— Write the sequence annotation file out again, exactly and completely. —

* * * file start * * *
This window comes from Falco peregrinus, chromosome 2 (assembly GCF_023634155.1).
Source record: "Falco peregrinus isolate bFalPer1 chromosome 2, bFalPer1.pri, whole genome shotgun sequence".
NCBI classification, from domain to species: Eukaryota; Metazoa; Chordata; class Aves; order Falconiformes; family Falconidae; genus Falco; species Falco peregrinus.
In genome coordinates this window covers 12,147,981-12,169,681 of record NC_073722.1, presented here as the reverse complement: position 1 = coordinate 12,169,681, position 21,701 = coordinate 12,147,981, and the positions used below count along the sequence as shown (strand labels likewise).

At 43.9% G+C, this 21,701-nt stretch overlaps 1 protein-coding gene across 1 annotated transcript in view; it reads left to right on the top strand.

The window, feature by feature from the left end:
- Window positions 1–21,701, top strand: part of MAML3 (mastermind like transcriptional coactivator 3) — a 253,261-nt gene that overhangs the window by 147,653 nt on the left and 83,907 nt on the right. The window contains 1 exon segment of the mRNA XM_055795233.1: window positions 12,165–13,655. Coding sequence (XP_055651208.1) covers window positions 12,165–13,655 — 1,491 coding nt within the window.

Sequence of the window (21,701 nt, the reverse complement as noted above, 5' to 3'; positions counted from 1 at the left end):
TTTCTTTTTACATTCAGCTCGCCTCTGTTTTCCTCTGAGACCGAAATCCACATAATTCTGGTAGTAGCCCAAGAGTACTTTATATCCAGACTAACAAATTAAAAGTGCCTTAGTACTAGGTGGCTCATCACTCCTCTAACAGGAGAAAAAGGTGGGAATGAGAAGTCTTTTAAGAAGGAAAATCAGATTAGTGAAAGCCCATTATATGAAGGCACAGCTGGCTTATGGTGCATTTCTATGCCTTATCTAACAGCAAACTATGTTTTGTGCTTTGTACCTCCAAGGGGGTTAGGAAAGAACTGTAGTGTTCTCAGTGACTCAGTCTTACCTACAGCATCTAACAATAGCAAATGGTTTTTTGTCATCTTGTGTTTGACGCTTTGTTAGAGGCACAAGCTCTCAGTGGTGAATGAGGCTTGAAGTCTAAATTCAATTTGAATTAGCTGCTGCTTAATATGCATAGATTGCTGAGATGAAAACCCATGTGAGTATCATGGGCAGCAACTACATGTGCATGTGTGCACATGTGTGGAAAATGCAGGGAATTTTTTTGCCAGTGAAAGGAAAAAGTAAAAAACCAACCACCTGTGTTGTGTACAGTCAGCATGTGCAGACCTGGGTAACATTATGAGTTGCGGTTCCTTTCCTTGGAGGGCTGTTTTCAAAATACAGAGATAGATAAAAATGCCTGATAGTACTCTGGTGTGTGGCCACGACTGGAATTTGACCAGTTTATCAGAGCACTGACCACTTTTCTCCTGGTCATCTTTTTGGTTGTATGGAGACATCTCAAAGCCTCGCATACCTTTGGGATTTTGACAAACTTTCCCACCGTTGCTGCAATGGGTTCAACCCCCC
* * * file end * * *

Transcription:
This window comes from Falco peregrinus, chromosome 2 (assembly GCF_023634155.1).
Source record: "Falco peregrinus isolate bFalPer1 chromosome 2, bFalPer1.pri, whole genome shotgun sequence".
NCBI classification, from domain to species: Eukaryota; Metazoa; Chordata; class Aves; order Falconiformes; family Falconidae; genus Falco; species Falco peregrinus.
In genome coordinates this window covers 12,147,981-12,169,681 of record NC_073722.1, presented here as the reverse complement: position 1 = coordinate 12,169,681, position 21,701 = coordinate 12,147,981, and the positions used below count along the sequence as shown (strand labels likewise).

At 43.9% G+C, this 21,701-nt stretch overlaps 1 protein-coding gene across 1 annotated transcript in view; it reads left to right on the top strand.

The window, feature by feature from the left end:
- Window positions 1–21,701, top strand: part of MAML3 (mastermind like transcriptional coactivator 3) — a 253,261-nt gene that overhangs the window by 147,653 nt on the left and 83,907 nt on the right. The window contains 1 exon segment of the mRNA XM_055795233.1: window positions 12,165–13,655. Coding sequence (XP_055651208.1) covers window positions 12,165–13,655 — 1,491 coding nt within the window.

Sequence of the window (21,701 nt, the reverse complement as noted above, 5' to 3'; positions counted from 1 at the left end):
TTTCTTTTTACATTCAGCTCGCCTCTGTTTTCCTCTGAGACCGAAATCCACATAATTCTGGTAGTAGCCCAAGAGTACTTTATATCCAGACTAACAAATTAAAAGTGCCTTAGTACTAGGTGGCTCATCACTCCTCTAACAGGAGAAAAAGGTGGGAATGAGAAGTCTTTTAAGAAGGAAAATCAGATTAGTGAAAGCCCATTATATGAAGGCACAGCTGGCTTATGGTGCATTTCTATGCCTTATCTAACAGCAAACTATGTTTTGTGCTTTGTACCTCCAAGGGGGTTAGGAAAGAACTGTAGTGTTCTCAGTGACTCAGTCTTACCTACAGCATCTAACAATAGCAAATGGTTTTTTGTCATCTTGTGTTTGACGCTTTGTTAGAGGCACAAGCTCTCAGTGGTGAATGAGGCTTGAAGTCTAAATTCAATTTGAATTAGCTGCTGCTTAATATGCATAGATTGCTGAGATGAAAACCCATGTGAGTATCATGGGCAGCAACTACATGTGCATGTGTGCACATGTGTGGAAAATGCAGGGAATTTTTTTGCCAGTGAAAGGAAAAAGTAAAAAACCAACCACCTGTGTTGTGTACAGTCAGCATGTGCAGACCTGGGTAACATTATGAGTTGCGGTTCCTTTCCTTGGAGGGCTGTTTTCAAAATACAGAGATAGATAAAAATGCCTGATAGTACTCTGGTGTGTGGCCACGACTGGAATTTGACCAGTTTATCAGAGCACTGACCACTTTTCTCCTGGTCATCTTTTTGGTTGTATGGAGACATCTCAAAGCCTCGCATACCTTTGGGATTTTGACAAACTTTCCCACCGTTGCTGCAATGGGTTCAACCCCCC